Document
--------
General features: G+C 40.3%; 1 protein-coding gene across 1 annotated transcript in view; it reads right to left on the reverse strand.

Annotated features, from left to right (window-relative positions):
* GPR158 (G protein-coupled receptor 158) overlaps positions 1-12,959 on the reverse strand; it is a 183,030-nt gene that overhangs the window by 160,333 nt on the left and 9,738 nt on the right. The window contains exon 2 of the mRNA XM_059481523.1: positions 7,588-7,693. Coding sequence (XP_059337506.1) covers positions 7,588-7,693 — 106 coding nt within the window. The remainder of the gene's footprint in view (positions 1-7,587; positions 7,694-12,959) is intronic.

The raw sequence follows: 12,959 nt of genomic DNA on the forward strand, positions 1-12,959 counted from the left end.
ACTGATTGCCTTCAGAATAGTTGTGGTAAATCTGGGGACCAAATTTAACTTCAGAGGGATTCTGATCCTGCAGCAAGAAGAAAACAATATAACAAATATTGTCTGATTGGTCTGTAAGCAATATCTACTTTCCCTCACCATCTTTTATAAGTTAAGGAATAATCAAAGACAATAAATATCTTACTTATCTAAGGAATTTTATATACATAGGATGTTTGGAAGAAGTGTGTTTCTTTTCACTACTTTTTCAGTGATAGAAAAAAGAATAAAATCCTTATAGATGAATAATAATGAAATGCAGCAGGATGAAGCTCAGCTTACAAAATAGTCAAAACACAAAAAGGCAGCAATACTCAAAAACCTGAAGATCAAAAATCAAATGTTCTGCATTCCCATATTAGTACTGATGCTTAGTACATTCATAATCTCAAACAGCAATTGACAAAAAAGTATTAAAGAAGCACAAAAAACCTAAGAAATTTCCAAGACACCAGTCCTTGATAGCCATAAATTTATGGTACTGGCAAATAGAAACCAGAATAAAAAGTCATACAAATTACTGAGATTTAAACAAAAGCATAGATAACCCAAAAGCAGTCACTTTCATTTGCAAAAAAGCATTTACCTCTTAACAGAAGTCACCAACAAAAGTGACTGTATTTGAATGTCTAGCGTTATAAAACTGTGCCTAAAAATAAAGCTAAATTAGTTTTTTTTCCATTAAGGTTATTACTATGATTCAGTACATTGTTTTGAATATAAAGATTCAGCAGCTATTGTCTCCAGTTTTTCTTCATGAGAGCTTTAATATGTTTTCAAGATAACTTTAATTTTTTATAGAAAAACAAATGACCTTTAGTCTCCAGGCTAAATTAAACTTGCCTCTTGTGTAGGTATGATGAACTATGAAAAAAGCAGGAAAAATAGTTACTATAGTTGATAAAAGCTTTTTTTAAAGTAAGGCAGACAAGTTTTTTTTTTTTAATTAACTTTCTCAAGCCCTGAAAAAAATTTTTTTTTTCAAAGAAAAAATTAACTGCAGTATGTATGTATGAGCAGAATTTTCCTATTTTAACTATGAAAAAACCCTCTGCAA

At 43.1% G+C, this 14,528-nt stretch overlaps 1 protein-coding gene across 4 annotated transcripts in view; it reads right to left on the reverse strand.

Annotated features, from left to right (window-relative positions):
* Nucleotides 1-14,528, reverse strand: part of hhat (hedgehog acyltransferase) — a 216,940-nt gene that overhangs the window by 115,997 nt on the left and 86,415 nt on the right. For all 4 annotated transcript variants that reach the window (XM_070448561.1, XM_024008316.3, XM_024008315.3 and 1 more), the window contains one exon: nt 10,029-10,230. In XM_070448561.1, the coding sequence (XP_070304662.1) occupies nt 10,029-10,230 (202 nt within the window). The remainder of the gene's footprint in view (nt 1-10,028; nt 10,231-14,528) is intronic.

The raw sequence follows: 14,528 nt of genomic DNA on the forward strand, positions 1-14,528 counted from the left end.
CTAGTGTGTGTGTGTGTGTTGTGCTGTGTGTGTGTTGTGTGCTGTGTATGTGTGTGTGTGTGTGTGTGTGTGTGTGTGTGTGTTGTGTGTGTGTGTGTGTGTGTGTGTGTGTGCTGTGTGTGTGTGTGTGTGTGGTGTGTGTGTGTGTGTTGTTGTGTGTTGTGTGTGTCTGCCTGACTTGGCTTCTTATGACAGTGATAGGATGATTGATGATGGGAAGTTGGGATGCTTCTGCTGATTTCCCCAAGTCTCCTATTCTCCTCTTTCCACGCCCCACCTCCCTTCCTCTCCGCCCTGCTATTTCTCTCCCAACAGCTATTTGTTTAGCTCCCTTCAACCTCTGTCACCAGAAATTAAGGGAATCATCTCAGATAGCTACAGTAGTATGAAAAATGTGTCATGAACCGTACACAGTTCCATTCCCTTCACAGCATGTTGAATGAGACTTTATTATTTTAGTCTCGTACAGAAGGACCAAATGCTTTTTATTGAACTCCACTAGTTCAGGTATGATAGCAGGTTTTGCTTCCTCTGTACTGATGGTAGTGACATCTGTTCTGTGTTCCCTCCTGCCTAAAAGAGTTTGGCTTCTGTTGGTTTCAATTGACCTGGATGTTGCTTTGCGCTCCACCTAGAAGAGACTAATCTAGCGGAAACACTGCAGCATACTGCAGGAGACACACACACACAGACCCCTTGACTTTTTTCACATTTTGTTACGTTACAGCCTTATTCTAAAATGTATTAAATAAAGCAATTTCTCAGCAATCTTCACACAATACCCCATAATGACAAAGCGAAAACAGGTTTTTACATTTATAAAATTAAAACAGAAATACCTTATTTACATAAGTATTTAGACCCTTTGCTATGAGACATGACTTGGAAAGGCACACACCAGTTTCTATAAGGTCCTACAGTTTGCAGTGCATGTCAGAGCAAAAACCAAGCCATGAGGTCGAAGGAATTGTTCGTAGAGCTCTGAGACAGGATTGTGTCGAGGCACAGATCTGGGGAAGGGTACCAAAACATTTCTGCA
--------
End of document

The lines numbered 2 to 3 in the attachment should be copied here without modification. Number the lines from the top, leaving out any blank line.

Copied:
Annotated features, from left to right (window-relative positions):
* GPR158 (G protein-coupled receptor 158) overlaps positions 1-12,959 on the reverse strand; it is a 183,030-nt gene that overhangs the window by 160,333 nt on the left and 9,738 nt on the right. The window contains exon 2 of the mRNA XM_059481523.1: positions 7,588-7,693. Coding sequence (XP_059337506.1) covers positions 7,588-7,693 — 106 coding nt within the window. The remainder of the gene's footprint in view (positions 1-7,587; positions 7,694-12,959) is intronic.